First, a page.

Understanding children’s physical activity and sedentary behaviour provides the foundation for evidence-based planning of interventions. Physical activity and sedentary behaviour are highly complex behavioural patterns, which have innumerable influencing factors. Although there may be a variety of reasons such as climate or cohort effects that can explain differences in physical activity between countries, cultural differences may also play a crucial role [7, 8]. A possible explanation may be differences in sport policies and access to sport facilities, which may explain why Swiss school-aged children are more active than children in other European countries [8]. In fact, they are more often engaged in sports and are less likely to be overweight [9]. But even within Switzerland sociocultural differences may have an impact on physical activity. Relatively large differences in physical activity were found between children of native and non-native ethnicity, where immigrant children spent significantly more time sedentary [10] or commuted to school actively less often [9]. According to self-reported information, sport participation is higher in the German- than in the French-speaking populations of Switzerland in children [11] as well as in adults [12]. French-speaking kindergarten children have more adiposity, and are more sedentary and less physically active than those from the German-speaking area [10]. Although the two regions differ with respect to environmental characteristics (such as availability of main or dead-end streets or green playing areas), this could not explain the differences in physical activity behaviour between the language boundaries in early school-age children [13].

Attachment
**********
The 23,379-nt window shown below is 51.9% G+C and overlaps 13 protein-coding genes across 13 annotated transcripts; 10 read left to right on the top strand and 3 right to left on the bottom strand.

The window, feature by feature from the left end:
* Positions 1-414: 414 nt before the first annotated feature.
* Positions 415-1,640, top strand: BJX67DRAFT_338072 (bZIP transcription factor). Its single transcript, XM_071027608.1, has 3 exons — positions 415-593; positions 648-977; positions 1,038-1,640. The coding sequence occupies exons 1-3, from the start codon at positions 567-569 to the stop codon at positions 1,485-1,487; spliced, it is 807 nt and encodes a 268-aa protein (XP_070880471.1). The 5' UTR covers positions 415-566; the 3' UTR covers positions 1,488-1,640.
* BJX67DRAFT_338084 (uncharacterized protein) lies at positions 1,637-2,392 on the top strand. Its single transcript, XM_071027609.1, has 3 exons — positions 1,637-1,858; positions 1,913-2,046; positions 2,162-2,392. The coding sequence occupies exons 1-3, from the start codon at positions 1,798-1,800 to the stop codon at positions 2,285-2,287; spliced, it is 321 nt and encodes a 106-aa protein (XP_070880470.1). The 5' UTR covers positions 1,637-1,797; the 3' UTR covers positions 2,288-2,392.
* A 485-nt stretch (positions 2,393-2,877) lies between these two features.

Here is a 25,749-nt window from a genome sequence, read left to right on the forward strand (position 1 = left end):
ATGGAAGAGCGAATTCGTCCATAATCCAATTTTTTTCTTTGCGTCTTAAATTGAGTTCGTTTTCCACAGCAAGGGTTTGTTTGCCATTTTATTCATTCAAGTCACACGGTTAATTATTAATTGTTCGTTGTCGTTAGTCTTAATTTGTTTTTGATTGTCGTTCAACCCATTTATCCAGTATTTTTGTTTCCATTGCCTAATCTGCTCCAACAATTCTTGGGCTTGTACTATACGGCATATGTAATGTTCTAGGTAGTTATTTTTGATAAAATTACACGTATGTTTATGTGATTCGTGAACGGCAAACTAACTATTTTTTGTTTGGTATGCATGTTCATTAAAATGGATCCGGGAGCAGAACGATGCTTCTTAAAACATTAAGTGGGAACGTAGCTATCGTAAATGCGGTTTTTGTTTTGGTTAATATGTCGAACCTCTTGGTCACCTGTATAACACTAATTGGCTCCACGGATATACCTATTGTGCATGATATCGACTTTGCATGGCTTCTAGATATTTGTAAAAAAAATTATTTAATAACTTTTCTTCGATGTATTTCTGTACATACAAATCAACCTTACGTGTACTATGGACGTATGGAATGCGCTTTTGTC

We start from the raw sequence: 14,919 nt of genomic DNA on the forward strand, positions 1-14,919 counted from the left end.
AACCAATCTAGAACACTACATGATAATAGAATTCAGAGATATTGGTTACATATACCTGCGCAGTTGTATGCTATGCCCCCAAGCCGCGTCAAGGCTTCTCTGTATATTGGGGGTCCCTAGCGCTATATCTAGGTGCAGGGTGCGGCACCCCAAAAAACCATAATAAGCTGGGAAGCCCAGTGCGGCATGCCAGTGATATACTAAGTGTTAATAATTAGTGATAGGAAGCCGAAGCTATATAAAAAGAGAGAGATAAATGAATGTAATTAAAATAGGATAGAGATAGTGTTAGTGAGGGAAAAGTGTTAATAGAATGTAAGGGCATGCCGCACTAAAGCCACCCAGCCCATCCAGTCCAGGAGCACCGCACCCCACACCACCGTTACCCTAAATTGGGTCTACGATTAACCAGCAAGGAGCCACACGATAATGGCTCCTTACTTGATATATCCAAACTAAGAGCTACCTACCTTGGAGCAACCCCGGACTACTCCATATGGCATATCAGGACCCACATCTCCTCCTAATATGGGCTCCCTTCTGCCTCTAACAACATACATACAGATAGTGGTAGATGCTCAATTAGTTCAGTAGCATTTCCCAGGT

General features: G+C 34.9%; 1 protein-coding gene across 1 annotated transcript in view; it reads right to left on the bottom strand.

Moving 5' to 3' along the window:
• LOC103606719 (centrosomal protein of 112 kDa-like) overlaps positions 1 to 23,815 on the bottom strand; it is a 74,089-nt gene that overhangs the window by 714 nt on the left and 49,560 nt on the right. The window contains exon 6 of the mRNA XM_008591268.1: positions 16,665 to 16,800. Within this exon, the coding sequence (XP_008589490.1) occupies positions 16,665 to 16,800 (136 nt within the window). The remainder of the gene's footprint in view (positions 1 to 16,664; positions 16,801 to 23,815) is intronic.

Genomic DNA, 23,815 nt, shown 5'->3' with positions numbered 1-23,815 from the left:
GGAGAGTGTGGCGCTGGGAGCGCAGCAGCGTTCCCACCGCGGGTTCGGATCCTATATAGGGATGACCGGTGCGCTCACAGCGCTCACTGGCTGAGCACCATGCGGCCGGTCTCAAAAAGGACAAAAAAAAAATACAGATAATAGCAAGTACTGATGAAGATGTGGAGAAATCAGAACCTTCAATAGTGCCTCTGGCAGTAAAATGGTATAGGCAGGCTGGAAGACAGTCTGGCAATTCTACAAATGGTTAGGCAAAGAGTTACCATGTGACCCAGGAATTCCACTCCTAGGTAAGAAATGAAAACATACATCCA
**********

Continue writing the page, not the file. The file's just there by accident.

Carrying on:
We hypothesised that differences in physical activity and sedentary behaviour between language areas within Switzerland may indeed be culturally engrained rather than explained by other predictors such as individual or family characteristics, the school system or the environment in which the children live. Therefore, we aimed to determine if these regional sociocultural differences in physical activity and sedentary behaviour could already be found in a very young population, before they enter the mandatory school system. For this purpose, we used baseline data of a randomly selected cohort attending childcare, the Swiss Preschoolers’ Health Study (SPLASHY).